Indian services continued to grow in October and at a somewhat faster pace than in September. At 53.2, the sector PMI was nearly 2 points stronger than in September and at an 8-month high.
The improvement was largely due to a larger increase in new orders which posted their best performance since February. However, backlogs were broadly stable and there was little movement in headcount. Input costs rose but relatively modestly and service provider charges actually fell for a second successive month, albeit only marginally. Business confidence in the year ahead remained positive and reached its highest mark since July.
With the manufacturing PMI pointing to some deceleration in activity, the composite output index rose just over a point to 52.6, equalling its strongest reading since March. Nonetheless, in general private sector activity was still quite sluggish historically and with prices subdued, RBI easing expectations for 2016 are unlikely to be dented. The economic recovery remains intact but the fourth quarter does not seem to have started on a particularly robust note.
Purchasing Managers' Services Index (PMIs) is based on monthly questionnaire surveys of selected companies which provide an advance indication of what is really happening in the private sector economy by tracking changes in variables such as output, new orders, stock levels, employment and prices across the manufacturing sectors. The HSBC India Services PMI is based on data compiled from monthly replies to questionnaires sent to purchasing executives in around 350 private service sector companies. The panel has been carefully selected to accurately replicate the true structure of the services economy.
Investors need to keep their fingers on the pulse of the economy because it dictates how various types of investments will perform. By tracking economic data such as the Markit PMIs, investors will know what the economic backdrop is for the various markets. The stock market likes to see healthy economic growth because that translates to higher corporate profits. The bond market prefers less rapid growth and is extremely sensitive to whether the economy is growing too quickly and causing potential inflationary pressures.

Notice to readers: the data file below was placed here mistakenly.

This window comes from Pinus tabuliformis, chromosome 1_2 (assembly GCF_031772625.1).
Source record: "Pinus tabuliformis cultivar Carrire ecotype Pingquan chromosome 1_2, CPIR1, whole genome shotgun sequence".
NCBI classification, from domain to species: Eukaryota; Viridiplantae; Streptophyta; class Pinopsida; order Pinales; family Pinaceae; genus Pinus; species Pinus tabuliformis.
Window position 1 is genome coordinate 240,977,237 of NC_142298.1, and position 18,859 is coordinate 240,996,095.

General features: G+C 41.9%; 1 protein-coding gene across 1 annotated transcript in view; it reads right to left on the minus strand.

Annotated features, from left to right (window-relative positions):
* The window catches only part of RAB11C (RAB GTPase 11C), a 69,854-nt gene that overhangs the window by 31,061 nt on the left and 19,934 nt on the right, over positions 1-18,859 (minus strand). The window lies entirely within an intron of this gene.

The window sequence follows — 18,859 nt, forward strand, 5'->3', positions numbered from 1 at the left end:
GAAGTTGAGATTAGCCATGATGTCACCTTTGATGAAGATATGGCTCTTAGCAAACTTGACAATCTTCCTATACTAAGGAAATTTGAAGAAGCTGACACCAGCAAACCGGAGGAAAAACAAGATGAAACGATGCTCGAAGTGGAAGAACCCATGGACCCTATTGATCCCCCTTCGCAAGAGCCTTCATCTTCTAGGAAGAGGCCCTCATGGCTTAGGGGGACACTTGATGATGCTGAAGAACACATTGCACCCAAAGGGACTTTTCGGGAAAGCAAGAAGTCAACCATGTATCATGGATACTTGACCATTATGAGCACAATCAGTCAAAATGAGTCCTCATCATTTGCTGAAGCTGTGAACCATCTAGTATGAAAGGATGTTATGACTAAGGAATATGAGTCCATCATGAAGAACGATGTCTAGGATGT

The survey responses reflect the change, if any, in the current month compared to the previous month based on data collected mid-month. For each of the indicators the report shows the percentage reporting each response, the net difference between the number of higher/better responses and lower/worse responses, and the diffusion index. This index is the sum of the positive responses plus a half of those responding the same.
The Purchasing Managers' Index (PMI) survey methodology has developed an outstanding reputation for providing the most up-to-date possible indication of what is really happening in the private sector economy by tracking variables such as sales, employment, inventories and prices. The indices are widely used by businesses, governments and economic analysts in financial institutions to help better understand business conditions and guide corporate and investment strategy. In particular, central banks in many countries use the data to help make interest rate decisions. PMI surveys are the first indicators of economic conditions published each month and are therefore available well ahead of comparable data produced by government bodies.